Following the theme on the last post, more places to visit before I die to satisfy that border geekiness I have:
Post Office, Texarkana, Ark./ Texarkana, Texas: Apparently Texarkana is a city much like Bristol. (Bristol, as you'll recall, is in a corner of the state that I've been to once in my life - before I moved here.) Bristol has the Virginia/Tennessee state line running down the middle of Main Street. Texarkana has much the same setup, with the Texas/Arkansas border running through the middle of town. But the folks in Texarkana were smart enough to put some buildings there too, including the post office.
In the photo above, you can see the post office in the background. (Photo courtesy of PelicanParts.com.) From what I've read about the place, there's actually a concrete island across the street from the Post Office, on the state line. They call it Photographer's Island, because folks stop to take pictures there.
Oh, yes, I would most definitely be one of those photographers.
Cal Neva Resort, Crystal City, Nev.: A resort along the California-Nevada border. Not much to say about it, other than that the state line runs through the main lodge. The photo I found won't work so well here, since it's one of those 360-degree photos.
The photo was part of a Cal-Berkeley (sorry honey) project called "Borders: A World Wide Panorama" and features several 360-degree photos of different kinds of borders. This was the most obvious, and you can find the photo on this page.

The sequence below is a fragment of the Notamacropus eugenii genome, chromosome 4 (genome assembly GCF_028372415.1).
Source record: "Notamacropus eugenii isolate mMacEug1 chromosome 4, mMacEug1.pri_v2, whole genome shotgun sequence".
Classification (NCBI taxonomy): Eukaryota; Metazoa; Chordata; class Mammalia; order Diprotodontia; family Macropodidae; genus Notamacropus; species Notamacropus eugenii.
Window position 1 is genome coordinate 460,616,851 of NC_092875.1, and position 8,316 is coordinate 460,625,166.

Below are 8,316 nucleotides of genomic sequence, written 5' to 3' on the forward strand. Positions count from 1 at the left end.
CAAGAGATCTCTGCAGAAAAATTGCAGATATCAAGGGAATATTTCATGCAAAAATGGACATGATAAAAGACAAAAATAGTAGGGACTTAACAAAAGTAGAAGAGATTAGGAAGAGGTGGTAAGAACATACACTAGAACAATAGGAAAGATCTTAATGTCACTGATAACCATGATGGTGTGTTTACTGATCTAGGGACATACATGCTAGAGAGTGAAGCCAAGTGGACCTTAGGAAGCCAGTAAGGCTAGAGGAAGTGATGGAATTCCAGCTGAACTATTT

When we took our last trip west in July, I offered to run through McCarran International (the airport in Vegas) yelling "Re-Elect Ensign!" She mentioned something about TSA, blah blah blah, personal embarrassment, blah blah blah. So I didn't, because she seemed pretty adamant. I guess I could extend the offer if we visit the Cal Neva in the next two months, taking care to keep both feet in the right half of the lodge.
Haskell Free Library/Opera House, Derby Line, Vt.: This is a pretty sweet deal. As you can see at left (photo courtesy of Wikipedia), part of the reading room is in Vermont, while the remaining part is in Canada.
According to other reports I've read about the place, an audience sits in the U.S. to watch a performance in Canada. Though I couldn't find any photos of the boundary in the opera house, I'll take their word it.
My only dream is that in the library, there's a little humidor on the Canadian side with a couple of Cuban cigars. Don't you dare cross that line with the Cubans, but enjoy them while reading in the Canadian section.
According to the International Boundary Commission, there are actually several structures that straddle the boundary in Derby Line and its Canadian counterpart, Rock Island, Quebec.
Lastly, but certainly not leastly...
Hotel Franco- Suisse: That's right, a hotel situated right on the border between France and Switzerland. Just outside the hotel is a customs station and everything.
The pic at right is from Peter Hering's Border Pictures, and you can see the coolest bed in the place - bisected right down the middle by an international border. (I guess that's his wife.) France is "F," duh. "CH" is Switzerland, somehow.
I must admit, I do like Peter's caption to the photo, in an eighth-grade sort of way.
"Marianne's enjoying her nap in Switzerland," he writes, "while Peter will spend the night in France - crossing the border is NOT allowed...!?!"